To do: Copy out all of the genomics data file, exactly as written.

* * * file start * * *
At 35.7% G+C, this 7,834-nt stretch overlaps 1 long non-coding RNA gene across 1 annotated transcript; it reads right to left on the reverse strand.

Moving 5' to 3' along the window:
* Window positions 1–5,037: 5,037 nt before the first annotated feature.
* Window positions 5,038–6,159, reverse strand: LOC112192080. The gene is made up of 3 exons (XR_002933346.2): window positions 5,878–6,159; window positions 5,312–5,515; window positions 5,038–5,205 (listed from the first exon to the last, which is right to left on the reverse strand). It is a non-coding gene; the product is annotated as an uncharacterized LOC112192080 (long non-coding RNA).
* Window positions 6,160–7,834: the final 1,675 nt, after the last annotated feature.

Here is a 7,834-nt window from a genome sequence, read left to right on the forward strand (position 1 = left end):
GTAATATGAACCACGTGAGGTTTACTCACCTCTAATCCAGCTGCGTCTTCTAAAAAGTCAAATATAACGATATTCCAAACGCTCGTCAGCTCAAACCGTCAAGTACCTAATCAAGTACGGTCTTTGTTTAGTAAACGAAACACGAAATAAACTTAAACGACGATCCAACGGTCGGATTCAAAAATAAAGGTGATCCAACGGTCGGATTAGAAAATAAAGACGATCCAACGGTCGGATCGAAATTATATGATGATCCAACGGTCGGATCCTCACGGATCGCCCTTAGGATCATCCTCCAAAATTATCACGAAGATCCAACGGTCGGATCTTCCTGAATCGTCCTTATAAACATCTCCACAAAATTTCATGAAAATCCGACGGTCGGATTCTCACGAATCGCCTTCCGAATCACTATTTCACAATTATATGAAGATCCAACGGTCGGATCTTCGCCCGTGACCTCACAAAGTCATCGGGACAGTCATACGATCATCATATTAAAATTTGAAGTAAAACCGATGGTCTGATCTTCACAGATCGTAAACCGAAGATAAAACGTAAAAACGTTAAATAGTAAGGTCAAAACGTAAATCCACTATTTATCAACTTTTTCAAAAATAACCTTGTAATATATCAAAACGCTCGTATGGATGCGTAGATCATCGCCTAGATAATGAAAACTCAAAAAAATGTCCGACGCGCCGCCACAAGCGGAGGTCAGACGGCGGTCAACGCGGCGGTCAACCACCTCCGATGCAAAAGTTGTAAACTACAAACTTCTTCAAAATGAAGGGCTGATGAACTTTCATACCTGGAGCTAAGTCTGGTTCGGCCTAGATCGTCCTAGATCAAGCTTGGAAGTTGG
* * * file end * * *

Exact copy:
At 35.7% G+C, this 7,834-nt stretch overlaps 1 long non-coding RNA gene across 1 annotated transcript; it reads right to left on the reverse strand.

Moving 5' to 3' along the window:
* Window positions 1–5,037: 5,037 nt before the first annotated feature.
* Window positions 5,038–6,159, reverse strand: LOC112192080. The gene is made up of 3 exons (XR_002933346.2): window positions 5,878–6,159; window positions 5,312–5,515; window positions 5,038–5,205 (listed from the first exon to the last, which is right to left on the reverse strand). It is a non-coding gene; the product is annotated as an uncharacterized LOC112192080 (long non-coding RNA).
* Window positions 6,160–7,834: the final 1,675 nt, after the last annotated feature.

Here is a 7,834-nt window from a genome sequence, read left to right on the forward strand (position 1 = left end):
GTAATATGAACCACGTGAGGTTTACTCACCTCTAATCCAGCTGCGTCTTCTAAAAAGTCAAATATAACGATATTCCAAACGCTCGTCAGCTCAAACCGTCAAGTACCTAATCAAGTACGGTCTTTGTTTAGTAAACGAAACACGAAATAAACTTAAACGACGATCCAACGGTCGGATTCAAAAATAAAGGTGATCCAACGGTCGGATTAGAAAATAAAGACGATCCAACGGTCGGATCGAAATTATATGATGATCCAACGGTCGGATCCTCACGGATCGCCCTTAGGATCATCCTCCAAAATTATCACGAAGATCCAACGGTCGGATCTTCCTGAATCGTCCTTATAAACATCTCCACAAAATTTCATGAAAATCCGACGGTCGGATTCTCACGAATCGCCTTCCGAATCACTATTTCACAATTATATGAAGATCCAACGGTCGGATCTTCGCCCGTGACCTCACAAAGTCATCGGGACAGTCATACGATCATCATATTAAAATTTGAAGTAAAACCGATGGTCTGATCTTCACAGATCGTAAACCGAAGATAAAACGTAAAAACGTTAAATAGTAAGGTCAAAACGTAAATCCACTATTTATCAACTTTTTCAAAAATAACCTTGTAATATATCAAAACGCTCGTATGGATGCGTAGATCATCGCCTAGATAATGAAAACTCAAAAAAATGTCCGACGCGCCGCCACAAGCGGAGGTCAGACGGCGGTCAACGCGGCGGTCAACCACCTCCGATGCAAAAGTTGTAAACTACAAACTTCTTCAAAATGAAGGGCTGATGAACTTTCATACCTGGAGCTAAGTCTGGTTCGGCCTAGATCGTCCTAGATCAAGCTTGGAAGTTGG